A Hundred in Oxford, in the extreme South East, extending from the Chilterns to the Thames. It contains 7 Parishes and part of another. Population 9,598. Houses 1,962. Binfield is now part of South Oxfordshire District. One of the 14½-Hundreds or subdivisions of the County of Oxford, situated in the South-Eastern part of the County, and bounded on the North by the Hundreds of Ewelme & Pyrton; on the East by the Counties of Bucks & Berks; on the South by the County of Berks; and on the West by the, Hundred of Langtree (13). It contains the Parishes of Bix, Caversham, Harpsden, Henley-upon-Thames, Rotherfield Greys, Rotherfield Peppard & Shiplake, with part of the Parish of Sonning. The area of the Hundred is about 23,000 acres.
Kingwood Common, in the Hundred of Binfield, County Oxford, 4 miles West of Henley-upon-Thames.”
The Manor House at Binfield was the Home of the Catholic Dancastle Family for numerous generations. They were friends and Patrons of the Poet, Alexander Pope, who lived at nearby Pope’s Manor. The present House was built in 1754, as a Country retreat for Sir William Pitt (a distant cousin of ‘Pitt the Elder‘, Earl of Chatham), at a cost of £36,000. Binfield was his Chief Residence. It is currently owned by the Sultan of Brunei who stays in the area during the Polo Season.
Large House in Parkland with Lake. Early-18thC Centre with early-19thC extensions, altered mid & late-20thC.
Materials: part painted brick but mostly painted render. Low pitched Slate Roofs.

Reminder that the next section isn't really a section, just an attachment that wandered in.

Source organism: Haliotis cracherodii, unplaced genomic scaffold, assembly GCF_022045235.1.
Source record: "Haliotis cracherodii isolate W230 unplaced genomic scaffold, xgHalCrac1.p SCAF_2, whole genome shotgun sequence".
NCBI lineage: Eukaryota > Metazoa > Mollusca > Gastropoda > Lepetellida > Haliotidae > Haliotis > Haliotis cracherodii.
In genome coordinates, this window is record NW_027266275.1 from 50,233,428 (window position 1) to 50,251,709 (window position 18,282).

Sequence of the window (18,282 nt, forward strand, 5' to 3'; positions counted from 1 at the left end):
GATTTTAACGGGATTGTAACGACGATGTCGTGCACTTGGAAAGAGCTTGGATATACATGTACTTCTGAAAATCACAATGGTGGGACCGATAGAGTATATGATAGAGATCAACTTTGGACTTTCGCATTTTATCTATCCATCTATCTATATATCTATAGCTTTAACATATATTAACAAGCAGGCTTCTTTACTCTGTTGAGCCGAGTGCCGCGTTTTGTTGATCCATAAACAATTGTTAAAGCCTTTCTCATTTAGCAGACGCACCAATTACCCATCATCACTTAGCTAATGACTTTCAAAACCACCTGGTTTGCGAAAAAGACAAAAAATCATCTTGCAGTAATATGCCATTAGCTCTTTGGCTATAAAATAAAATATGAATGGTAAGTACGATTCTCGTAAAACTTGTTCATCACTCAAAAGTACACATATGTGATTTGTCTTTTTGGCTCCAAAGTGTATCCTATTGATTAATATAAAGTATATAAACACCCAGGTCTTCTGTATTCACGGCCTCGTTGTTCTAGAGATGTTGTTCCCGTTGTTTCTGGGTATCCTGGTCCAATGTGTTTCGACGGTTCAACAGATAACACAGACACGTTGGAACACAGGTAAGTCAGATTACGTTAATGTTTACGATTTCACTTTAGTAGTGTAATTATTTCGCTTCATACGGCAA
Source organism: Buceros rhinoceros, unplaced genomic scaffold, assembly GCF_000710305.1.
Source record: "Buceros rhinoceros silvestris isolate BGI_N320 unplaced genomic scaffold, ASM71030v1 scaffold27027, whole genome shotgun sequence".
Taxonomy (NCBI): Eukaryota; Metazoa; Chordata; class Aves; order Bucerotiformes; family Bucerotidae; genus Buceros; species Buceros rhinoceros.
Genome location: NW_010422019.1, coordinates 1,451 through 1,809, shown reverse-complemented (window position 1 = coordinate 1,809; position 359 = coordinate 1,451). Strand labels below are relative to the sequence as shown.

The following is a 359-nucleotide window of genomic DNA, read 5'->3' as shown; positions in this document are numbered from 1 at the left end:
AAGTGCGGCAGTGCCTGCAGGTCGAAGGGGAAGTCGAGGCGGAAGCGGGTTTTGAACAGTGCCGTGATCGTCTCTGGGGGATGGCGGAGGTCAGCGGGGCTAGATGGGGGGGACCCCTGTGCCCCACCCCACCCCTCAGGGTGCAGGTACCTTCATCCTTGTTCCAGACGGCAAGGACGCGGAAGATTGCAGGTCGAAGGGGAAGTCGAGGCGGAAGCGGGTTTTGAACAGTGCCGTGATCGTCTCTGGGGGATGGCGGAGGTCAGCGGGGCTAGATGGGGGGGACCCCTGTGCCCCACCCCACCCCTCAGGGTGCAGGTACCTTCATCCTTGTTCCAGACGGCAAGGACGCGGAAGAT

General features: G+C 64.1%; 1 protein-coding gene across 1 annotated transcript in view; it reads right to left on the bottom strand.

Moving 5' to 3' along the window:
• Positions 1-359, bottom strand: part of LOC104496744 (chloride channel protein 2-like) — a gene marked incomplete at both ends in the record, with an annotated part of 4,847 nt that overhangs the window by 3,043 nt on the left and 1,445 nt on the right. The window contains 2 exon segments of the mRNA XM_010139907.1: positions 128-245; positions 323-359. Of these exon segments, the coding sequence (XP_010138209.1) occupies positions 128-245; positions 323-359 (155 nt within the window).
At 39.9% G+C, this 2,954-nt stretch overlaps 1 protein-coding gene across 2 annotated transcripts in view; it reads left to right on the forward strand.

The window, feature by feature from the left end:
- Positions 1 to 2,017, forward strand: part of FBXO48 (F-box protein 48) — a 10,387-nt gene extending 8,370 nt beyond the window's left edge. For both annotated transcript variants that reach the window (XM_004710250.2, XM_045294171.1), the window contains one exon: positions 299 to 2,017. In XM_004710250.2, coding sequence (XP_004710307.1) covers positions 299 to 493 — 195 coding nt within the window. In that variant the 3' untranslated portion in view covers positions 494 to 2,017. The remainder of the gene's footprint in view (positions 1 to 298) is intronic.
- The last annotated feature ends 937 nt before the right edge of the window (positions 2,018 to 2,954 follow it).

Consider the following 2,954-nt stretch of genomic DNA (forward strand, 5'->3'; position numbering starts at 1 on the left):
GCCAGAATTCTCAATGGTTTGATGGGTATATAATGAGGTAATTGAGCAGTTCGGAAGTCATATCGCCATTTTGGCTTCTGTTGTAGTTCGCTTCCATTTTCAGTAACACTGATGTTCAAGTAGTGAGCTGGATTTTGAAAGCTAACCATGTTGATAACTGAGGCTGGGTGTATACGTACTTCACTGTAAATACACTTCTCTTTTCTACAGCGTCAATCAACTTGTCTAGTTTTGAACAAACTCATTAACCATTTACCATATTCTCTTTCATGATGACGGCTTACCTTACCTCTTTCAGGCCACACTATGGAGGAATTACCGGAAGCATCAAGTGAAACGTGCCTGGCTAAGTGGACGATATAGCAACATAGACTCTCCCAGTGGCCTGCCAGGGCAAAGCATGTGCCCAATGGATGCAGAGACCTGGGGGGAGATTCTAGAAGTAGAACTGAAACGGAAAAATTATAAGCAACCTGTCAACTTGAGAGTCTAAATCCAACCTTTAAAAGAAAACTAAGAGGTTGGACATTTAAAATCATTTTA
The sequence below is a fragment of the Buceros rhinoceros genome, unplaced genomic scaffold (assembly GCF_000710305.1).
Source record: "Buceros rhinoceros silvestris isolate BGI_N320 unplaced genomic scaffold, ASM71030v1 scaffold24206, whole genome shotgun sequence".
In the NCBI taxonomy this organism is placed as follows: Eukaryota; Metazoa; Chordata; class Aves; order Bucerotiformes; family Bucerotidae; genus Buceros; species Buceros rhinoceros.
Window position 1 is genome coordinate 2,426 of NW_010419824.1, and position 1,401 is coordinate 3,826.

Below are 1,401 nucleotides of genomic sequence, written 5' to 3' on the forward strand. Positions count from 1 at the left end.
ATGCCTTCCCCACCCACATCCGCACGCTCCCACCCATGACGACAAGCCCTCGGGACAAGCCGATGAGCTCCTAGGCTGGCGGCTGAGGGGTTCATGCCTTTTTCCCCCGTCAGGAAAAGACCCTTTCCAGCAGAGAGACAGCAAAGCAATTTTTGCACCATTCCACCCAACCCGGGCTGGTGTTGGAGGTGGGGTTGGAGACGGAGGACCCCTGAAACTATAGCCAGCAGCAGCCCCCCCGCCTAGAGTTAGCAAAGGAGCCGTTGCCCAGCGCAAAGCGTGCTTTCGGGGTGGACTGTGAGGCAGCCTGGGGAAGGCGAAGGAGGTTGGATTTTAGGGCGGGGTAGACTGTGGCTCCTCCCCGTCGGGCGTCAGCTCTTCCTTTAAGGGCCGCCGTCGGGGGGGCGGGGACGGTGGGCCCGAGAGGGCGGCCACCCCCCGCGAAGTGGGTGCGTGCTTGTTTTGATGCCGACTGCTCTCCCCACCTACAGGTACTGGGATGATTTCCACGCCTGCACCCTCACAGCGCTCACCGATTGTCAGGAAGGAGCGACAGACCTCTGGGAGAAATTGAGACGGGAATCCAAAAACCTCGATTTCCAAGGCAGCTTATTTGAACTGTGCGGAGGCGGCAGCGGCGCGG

Plan: rectangular Plan with cross-Wing extension on each end and Service extension to East.
Exterior: 2-Storeys. Most Chimneys have been removed, only 3 remain. Plinth, dentilled, moulded cornice & parapet. Sash windows with glazing bars. Entrance (North)
Front: pedimented centre section of 5-Bays, segmental Pediments over 2 outer windows on Ground Floor. Centre 3-Bays slightly projecting with Pedimented Doric Porch, triglyph frieze, mutule cornice & Pediment. 3-Bay projecting cross-Wings on each side of Centre section with single-Bay returns. Pediments over Ground Floor windows. Pediments and Porch are late 20thC. South (Garden) front: 4 canted Bays, each with 3 windows, recessed sections between of 2, 1 & 1 Bays.
Interior: not inspected. House is picturesquely situated at end of Avenue of Beech Trees.
Binfield Place which faces South, dates from the Reign of Henry VII, though much altered and reduced in size. It was originally E-shaped in Plan, with a total length of about 88-ft, and was evidently of half-Timber work above the Cellars & Foundations. Of the original Building only the East Wing and the part of the main Block East of the former Entrance survive, the Western portion of the main Block having been replaced by or incorporated in an 18thC Wing. The half-Timber Walls were probably converted into Brick during the 17thC and the greater part of the back, or Northside, of the Building, has been modernised. The original wood wall-plate can be seen outside in the main South wall, and the Foundations of the West Wing have been discovered in places. All the windows are square with wood frames and the Roofs are tiled; one of the Chimneys bear the date 1702. The present length of the building is about 48-ft. The Entrance Doorway, originally a window, is in the South wall. To the right of the Doorway, inside, is a Passage-way lined with early 17thC panelling with fluted uprights & cornice, and on the inside of the outer wall near the ceiling is an original early 16thC moulded Beam, evidently part of the former half-timber walling.